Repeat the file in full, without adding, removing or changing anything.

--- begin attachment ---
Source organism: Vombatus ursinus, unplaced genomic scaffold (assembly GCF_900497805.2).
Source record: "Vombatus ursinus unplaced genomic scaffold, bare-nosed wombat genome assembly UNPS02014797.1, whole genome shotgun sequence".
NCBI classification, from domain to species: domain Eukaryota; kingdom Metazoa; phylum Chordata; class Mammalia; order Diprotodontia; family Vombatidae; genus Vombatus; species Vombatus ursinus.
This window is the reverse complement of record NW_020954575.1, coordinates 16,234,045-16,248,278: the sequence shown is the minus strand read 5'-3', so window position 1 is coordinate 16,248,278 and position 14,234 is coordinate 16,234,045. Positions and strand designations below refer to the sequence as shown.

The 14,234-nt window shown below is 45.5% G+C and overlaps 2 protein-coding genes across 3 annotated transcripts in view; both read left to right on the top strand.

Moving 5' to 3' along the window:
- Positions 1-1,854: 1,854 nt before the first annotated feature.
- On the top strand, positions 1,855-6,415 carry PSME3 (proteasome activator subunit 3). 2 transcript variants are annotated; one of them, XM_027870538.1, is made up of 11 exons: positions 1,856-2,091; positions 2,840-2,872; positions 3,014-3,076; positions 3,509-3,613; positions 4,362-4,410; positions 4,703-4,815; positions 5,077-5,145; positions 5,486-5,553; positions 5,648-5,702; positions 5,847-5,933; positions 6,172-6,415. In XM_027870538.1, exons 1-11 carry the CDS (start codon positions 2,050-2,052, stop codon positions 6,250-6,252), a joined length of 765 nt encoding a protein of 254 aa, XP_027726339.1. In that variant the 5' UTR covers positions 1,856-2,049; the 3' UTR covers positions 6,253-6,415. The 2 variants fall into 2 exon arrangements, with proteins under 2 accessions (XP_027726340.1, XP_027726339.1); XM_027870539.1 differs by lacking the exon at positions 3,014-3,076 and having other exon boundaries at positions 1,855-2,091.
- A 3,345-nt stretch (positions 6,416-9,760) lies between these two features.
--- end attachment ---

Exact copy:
Source organism: Vombatus ursinus, unplaced genomic scaffold (assembly GCF_900497805.2).
Source record: "Vombatus ursinus unplaced genomic scaffold, bare-nosed wombat genome assembly UNPS02014797.1, whole genome shotgun sequence".
NCBI classification, from domain to species: domain Eukaryota; kingdom Metazoa; phylum Chordata; class Mammalia; order Diprotodontia; family Vombatidae; genus Vombatus; species Vombatus ursinus.
This window is the reverse complement of record NW_020954575.1, coordinates 16,234,045-16,248,278: the sequence shown is the minus strand read 5'-3', so window position 1 is coordinate 16,248,278 and position 14,234 is coordinate 16,234,045. Positions and strand designations below refer to the sequence as shown.

The 14,234-nt window shown below is 45.5% G+C and overlaps 2 protein-coding genes across 3 annotated transcripts in view; both read left to right on the top strand.

Moving 5' to 3' along the window:
- Positions 1-1,854: 1,854 nt before the first annotated feature.
- On the top strand, positions 1,855-6,415 carry PSME3 (proteasome activator subunit 3). 2 transcript variants are annotated; one of them, XM_027870538.1, is made up of 11 exons: positions 1,856-2,091; positions 2,840-2,872; positions 3,014-3,076; positions 3,509-3,613; positions 4,362-4,410; positions 4,703-4,815; positions 5,077-5,145; positions 5,486-5,553; positions 5,648-5,702; positions 5,847-5,933; positions 6,172-6,415. In XM_027870538.1, exons 1-11 carry the CDS (start codon positions 2,050-2,052, stop codon positions 6,250-6,252), a joined length of 765 nt encoding a protein of 254 aa, XP_027726339.1. In that variant the 5' UTR covers positions 1,856-2,049; the 3' UTR covers positions 6,253-6,415. The 2 variants fall into 2 exon arrangements, with proteins under 2 accessions (XP_027726340.1, XP_027726339.1); XM_027870539.1 differs by lacking the exon at positions 3,014-3,076 and having other exon boundaries at positions 1,855-2,091.
- A 3,345-nt stretch (positions 6,416-9,760) lies between these two features.